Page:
½ tsp. ginger
½ tsp. cayenne
½ tsp garlic
½ tsp. cardamom
½ tsp. coriander
½ tsp. cumin

Mix ingredients together to make the marinade. Drain and rinse tofu. Cut into 1-inch cubes. Marinate tofu for 2-3 days.

When ready to bake, pour off marinade. Lay tofu on an aluminium foil-lined baking sheet.

Bake at 375F for 30 minutes or so, turning with a spatula a couple of times.

Wrap tofu in warmed tortillas with rice for a complete protein. Add tomatoes, fresh spinach, and top with avocado, grated cheese and sour cream.

Sunday, January 20, 2019

Hello #NewOrleans

I recently took a trip to New Orleans and fell in love with the city. Their history is fascinating, there are lots of things to see and do, and the people are wonderful. The city has a definite "live and let live" vibe. 💓

We stayed in the French Quarter.- there's nothing better than waking to the sound of live jazz and tugboats. I felt more than a little guilty I was there to have fun, though. Homelessness is a huge problem in New Orleans, as it is in most cities. There’s a distinct demarcation between frivolous tourists and those trying to eke out a living. This year, I'm going to donate my July birthday royalties to a New Orleans homeless shelter rather than my usual animal-related charity. My thoughts keep going back to the people I saw on the streets.

You could literally spend an entire weekend shopping in the French Quarter but what I found more intriguing was the vibrant street art & music community. Every morning, they'd set up along the streets. Every night, they'd pack their wares and walk back to their homes. Art is never easy - in any form. It was obvious these artists were busting their butts just to make a living. One morning, we left our hotel at 6am and walked through Saint Louis Cathedral Square. There weren't many tourists out yet but a street performer was already playing his guitar and singing his heart out. When we walked back to our hotel around 7:30pm, he was still there. Kudos to this guy and the rest. Following your dream is never easy.

If you're wondering about the Voodoo Scene there are plenty of voodoo shops for the tourists, much like Salem and its "witch" shops. My advice is to do a bit of research so you don't embarrass yourself. Don't be "that" tourist and go crazy stocking up on voodoo dolls and gris-gris bags without knowing what they are. I saw too many tourists making asses of themselves and being flat-out disrespectful. It was weird. Voodoo is a polytheistic ancestral religion. A religion - not something to make fun of or screw around with because you think it's "spooky." Just my two-cents.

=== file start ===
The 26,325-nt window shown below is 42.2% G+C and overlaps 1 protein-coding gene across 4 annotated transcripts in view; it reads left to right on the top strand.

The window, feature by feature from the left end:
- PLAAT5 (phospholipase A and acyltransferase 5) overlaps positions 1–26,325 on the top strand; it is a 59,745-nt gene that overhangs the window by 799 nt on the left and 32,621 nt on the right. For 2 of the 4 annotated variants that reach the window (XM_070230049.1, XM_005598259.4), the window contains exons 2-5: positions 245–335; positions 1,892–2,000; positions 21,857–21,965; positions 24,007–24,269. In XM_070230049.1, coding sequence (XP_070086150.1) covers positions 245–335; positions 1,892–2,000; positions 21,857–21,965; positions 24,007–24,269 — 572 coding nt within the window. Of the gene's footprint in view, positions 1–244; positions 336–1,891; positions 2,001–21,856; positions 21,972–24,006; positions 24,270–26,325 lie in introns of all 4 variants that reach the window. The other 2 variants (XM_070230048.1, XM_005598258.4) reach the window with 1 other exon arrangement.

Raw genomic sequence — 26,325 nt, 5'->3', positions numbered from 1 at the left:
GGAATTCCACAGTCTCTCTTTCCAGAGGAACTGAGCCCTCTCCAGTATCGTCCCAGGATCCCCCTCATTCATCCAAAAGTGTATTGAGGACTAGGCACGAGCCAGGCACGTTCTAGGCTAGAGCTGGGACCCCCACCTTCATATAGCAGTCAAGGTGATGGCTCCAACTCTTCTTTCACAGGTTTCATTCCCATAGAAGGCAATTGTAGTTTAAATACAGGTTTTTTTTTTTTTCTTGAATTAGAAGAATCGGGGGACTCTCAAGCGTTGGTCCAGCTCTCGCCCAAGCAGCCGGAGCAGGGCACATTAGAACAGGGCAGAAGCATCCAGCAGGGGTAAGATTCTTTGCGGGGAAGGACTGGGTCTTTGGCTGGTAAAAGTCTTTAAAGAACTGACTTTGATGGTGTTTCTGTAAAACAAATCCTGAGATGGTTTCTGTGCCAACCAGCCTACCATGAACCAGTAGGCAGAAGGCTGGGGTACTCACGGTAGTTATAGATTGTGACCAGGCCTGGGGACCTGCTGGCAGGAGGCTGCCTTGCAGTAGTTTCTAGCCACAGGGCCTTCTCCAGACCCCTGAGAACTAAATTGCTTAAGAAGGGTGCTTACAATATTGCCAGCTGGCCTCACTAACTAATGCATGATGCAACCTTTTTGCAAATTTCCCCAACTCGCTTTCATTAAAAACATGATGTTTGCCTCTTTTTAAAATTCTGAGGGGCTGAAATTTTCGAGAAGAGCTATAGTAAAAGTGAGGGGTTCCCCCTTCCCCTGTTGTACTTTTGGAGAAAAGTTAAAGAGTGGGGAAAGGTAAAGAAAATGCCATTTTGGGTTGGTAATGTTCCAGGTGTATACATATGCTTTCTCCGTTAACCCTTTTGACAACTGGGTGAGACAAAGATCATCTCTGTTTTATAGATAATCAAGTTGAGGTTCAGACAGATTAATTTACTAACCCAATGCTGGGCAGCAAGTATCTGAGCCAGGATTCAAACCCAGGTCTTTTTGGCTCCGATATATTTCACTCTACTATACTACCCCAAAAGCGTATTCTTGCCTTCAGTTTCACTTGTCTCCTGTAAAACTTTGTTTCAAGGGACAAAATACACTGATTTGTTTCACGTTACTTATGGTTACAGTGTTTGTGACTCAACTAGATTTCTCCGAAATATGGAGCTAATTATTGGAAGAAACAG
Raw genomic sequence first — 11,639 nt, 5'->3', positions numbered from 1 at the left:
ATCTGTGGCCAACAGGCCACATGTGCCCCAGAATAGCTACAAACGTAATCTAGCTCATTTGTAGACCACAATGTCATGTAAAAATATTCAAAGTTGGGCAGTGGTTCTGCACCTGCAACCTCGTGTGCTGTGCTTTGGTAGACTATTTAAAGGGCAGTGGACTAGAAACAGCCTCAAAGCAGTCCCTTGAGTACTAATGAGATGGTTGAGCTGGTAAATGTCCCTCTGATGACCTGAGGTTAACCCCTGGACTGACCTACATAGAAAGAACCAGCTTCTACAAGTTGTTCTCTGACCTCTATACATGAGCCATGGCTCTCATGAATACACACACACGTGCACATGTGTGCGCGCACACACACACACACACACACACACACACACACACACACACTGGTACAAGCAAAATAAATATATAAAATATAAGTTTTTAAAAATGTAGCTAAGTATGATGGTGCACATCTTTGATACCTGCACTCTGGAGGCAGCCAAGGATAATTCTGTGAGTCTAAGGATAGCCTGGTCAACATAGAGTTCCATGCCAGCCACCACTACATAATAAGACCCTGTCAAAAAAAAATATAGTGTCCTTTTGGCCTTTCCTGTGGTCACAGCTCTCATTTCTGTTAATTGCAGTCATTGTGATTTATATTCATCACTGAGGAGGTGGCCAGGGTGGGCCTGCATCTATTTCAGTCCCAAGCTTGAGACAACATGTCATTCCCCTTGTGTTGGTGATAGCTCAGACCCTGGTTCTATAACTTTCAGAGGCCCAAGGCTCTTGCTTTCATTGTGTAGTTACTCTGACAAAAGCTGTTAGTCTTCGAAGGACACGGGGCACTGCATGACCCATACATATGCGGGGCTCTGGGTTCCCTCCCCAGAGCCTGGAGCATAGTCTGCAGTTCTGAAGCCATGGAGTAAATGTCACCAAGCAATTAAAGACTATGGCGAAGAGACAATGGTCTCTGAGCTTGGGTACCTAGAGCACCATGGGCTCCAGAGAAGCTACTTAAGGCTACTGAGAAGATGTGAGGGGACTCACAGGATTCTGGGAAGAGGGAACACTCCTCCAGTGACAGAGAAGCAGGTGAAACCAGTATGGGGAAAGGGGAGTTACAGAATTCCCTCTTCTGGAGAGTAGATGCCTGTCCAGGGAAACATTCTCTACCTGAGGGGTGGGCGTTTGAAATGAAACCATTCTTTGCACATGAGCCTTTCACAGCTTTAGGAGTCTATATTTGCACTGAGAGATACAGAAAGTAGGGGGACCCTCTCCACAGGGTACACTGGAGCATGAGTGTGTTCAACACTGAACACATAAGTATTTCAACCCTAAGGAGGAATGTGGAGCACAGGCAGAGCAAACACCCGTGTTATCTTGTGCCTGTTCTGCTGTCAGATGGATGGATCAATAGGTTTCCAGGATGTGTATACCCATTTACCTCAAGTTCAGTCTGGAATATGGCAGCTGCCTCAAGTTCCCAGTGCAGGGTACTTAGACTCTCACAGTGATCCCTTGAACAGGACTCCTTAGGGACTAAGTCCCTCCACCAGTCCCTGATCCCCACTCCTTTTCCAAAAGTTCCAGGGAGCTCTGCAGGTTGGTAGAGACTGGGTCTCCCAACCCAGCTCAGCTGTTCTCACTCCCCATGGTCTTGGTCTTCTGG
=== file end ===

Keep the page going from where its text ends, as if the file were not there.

The cemeteries are a photographers dream. There are many photo opportunities but again, don't be "that" tourist. Be respectful of the deceased and their families if you go tromping around. In the Garden District's Lafayette Cemetery there were plenty of tourists climbing the headstones and oddly, a street vendor selling Ouija boards to contact the dead. (I get everyone is trying to make a buck but it made me wonder who would buy one!)

Cemeteries aside, let’s talk ghosts. New Orleans is noted for its hauntings and given its history, including Hurricane Katrina, I can understand why. From a paranormal writer's perspective, this leaves the door open to all sorts of writing inspiration. This wasn't a writing trip, however, it was my daughter’s birthday. She doesn't like ghosts. I know, I know. Go figure. I honestly made an effort to book a hotel in the French Quarter that wasn’t haunted. In a city that prides itself on hauntings, it was almost impossible.

We stayed at the French Market Inn. I’m reasonably sure the landing where this photo was taken (above) was occupied by the ghost of a dead soldier. Every time I walked past this particular area, it felt like I'd walked through someone. I felt light-headed and got an image of a man wearing a military uniform. At night, I woke to the sound of someone pacing our very small room. There was no living person, of course, and the hotel grounds were silent. Another thing - I usually don't have nightmares but, yikes! I had several in which I was drowning and a very intense one where I lost my memory. That particular one still haunts me.

Walking the streets of the French Quarter, there were only two places that gave me pause for thought. After exiting the Voodoo Museum, my phone battery was completely dead (it was charged before we went in). In the Pharmaceutical Museum, there was an old bed that felt "off" to both my daughter and myself. In my mind's eye, all I could see were bloodied sheets and as you can see by my photo, the sheets were clean.

Photo courtesy of Darjeelingtea at English Wikipedia
[Public domain], via Wikimedia Commons
To end on a (lighter) foodie note - 'cause New Orleans is known for its cuisine - it was difficult to find vegetarian eats! Lots of seafood but I don't eat fishies. C’est la vie. I lived off grits and pasta. I tried King Cake for the first time and loved it. I’m not a cake person but omg, I’m going to have to try and make it myself. What’s not to love about a rainbow-iced cinnamon cake with sugar sprinkles? Laissez les bon temps rouler!